•  Small business owners are not hiring because they (7+ / 0-)

      can't get loans.  Because of the business cycles(light in spring and heavy in fall), they need those loans to smooth out their cash flow.  Without them, they have to conserve cash and that means no hiring.  If you want to know what it really causing the jobless recovery.  

      IT IS THE BANKS...STUPID.

      "When fascism comes to America, it'll be wrapped in a flag and carrying a cross." Sinclair Lewis

      by lakehillsliberal on Sat Nov 20, 2010 at 04:06:25 PM PST

      [ Parent ]

    •  Whenever someone brings up small business owners (4+ / 0-)

      remind them that small business owners pay taxes only on the money that they take out of the business. Any revenues put back into the business (say, by hiring people) don't become part of the owner's personal income and therefore the owner doesn't pay any income tax on them.

      If a small business owner makes hiring decisions based on how much he can take out of the company, either we're talking about a very small business (say, going from a one-person to a two-person operation) or what's essentially a hobby. Neither scenarios are going to affect hiring on a national or even regional scale.

      Even sillier is the notion that if executives "get to keep more of their paychecks" they'll hire more people. CEOs don't pay their companies' employees out of their own salaries! There's a pseudo-rational argument that if CEO taxes are cut, then corporations can provide their CEOs with the same take-home pay by spending less money, which then becomes available for hiring lower-level people. The problem is that the world doesn't work like that; at the CEO level, the size of one's gross pay is a status symbol more than anything else and CEOs won't sacrifice it, even if it has no purely economic effect on them.

      The schools will probably teach kindergartners to play nice with everyone. — Will Phillips, on how marriage equality would affect education

      by ebohlman on Sun Nov 21, 2010 at 07:00:30 AM PST

      [ Parent ]

      •  Plus, if you own a business (0+ / 0-)

        how much of your salary can be expensed as business related? Automobile, clothing, education, etc. You can earn tens of thousands per year above 250k before you jump into that tax bracket.

        Or, you can place your spouse and kids on the payroll as consultants.

  •  Shorter answer... (2+ / 0-)
    Recommended by:
    Oh Mary Oh, radical simplicity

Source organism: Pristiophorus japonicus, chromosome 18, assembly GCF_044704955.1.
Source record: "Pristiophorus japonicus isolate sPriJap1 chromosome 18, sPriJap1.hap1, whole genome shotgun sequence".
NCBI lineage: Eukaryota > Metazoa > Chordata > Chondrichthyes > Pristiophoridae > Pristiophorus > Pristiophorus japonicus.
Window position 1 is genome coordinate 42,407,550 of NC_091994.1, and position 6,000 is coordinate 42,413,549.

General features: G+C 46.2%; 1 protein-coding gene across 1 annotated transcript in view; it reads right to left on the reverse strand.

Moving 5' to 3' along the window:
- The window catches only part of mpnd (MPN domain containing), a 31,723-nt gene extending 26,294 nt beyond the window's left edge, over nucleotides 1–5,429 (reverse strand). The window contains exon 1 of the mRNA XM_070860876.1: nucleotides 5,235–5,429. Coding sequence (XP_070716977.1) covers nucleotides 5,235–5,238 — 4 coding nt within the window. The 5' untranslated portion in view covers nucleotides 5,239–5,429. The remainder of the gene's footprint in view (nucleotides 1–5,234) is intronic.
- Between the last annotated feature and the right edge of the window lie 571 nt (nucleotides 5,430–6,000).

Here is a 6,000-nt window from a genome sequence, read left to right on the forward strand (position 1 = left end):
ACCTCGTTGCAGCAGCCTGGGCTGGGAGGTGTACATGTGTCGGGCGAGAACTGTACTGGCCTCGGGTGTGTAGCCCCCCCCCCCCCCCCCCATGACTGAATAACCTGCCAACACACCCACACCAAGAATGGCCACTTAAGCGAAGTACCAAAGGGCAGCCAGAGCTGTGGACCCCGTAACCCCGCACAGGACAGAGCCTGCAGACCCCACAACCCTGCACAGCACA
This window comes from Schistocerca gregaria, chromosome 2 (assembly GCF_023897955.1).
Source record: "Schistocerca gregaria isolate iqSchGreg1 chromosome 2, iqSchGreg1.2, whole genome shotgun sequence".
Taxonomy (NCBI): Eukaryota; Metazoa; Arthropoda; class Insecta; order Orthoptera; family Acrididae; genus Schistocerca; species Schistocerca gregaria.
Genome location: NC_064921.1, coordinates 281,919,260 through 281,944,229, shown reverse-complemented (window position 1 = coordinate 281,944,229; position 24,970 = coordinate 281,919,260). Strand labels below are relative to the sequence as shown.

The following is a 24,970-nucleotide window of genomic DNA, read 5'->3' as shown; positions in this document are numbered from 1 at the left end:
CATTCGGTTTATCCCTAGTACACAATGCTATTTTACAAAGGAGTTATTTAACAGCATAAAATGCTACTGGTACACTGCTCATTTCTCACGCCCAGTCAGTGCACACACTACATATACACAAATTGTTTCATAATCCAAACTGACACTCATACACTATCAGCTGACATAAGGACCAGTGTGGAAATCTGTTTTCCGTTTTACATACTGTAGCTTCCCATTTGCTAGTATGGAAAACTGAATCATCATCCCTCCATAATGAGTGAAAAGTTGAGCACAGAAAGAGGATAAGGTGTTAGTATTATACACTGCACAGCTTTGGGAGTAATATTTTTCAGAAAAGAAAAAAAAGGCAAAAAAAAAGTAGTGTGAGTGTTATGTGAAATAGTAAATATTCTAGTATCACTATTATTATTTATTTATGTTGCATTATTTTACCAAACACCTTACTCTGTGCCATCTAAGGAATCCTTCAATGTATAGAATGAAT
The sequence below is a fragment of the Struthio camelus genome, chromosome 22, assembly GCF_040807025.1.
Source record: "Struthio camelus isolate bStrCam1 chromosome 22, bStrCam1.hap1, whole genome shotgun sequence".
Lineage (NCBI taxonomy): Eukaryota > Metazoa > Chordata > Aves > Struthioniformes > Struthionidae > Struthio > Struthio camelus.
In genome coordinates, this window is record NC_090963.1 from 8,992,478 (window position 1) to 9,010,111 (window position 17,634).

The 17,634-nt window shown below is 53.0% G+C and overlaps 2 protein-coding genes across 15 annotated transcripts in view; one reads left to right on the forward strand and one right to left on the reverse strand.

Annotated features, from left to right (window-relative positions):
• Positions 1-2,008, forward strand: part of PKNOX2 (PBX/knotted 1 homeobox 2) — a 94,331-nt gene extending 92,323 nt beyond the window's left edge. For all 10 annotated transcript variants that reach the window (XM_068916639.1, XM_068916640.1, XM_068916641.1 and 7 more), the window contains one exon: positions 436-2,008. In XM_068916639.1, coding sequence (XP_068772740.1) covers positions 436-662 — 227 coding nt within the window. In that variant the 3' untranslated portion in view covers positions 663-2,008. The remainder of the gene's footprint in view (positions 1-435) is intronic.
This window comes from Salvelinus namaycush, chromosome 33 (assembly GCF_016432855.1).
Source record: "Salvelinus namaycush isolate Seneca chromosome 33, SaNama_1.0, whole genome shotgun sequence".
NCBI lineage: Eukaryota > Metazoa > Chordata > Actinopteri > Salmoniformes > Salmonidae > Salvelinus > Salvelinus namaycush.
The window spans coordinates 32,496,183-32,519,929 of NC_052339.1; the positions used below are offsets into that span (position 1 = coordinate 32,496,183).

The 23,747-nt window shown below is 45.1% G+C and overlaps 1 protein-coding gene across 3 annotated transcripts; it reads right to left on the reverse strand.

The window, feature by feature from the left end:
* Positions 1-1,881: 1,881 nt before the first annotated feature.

...ther are no job creators in the top 2% any more.

    Float like a manhole cover, sting like a sash weight! Clean Coal Is A Clinker!

    by JeffW on Sat Nov 20, 2010 at 12:37:16 PM PST

  •  I'm leaving as marking comment. Want to (0+ / 0-)

    read this thoroughly when I'm not so tired.

    Looks good so far.  

    Kos Katalogue for the besstest stuff

    by maybeeso in michigan on Sat Nov 20, 2010 at 08:18:43 PM PST

  •  Let's just call a lie a lie (5+ / 0-)

    The whole idea that tax cuts to the wealthy creates jobs is just a convenient lie.  It goes like this:  The public wants jobs.  The rich want tax cuts.  The Republican politicians (and, alas, a handful of Demorats) need the votes of the public.  So they simply put the two together and make a false connection:  Give the rich tax cuts and you'll get jobs.  Repeat a big lie often enough and people start to believe it.

    So Scott Brown recently whined that Congress should get back to "jobs", and thus should a) extend the Bush tax cuts to everyone, and b) cut taxes more.  That's how it's done.  Repeat over and over, tax cuts create jobs.  It's bullshit, but it's politically useful.

    Too many Democratic politicians are too wedded to the Marquess of Queensberry rules to fight back.

  •  They so DON'T believe in their own idiotic meme (5+ / 0-)

    That they don't even bother to influence hiring numbers to try to skew the facts into supporting them. They don't care about jobs, they care about their money. I know you know, Steve Love.

    Thanks for writing this. Glad your diary was rescued, and thanks again to the Rescue Rangers!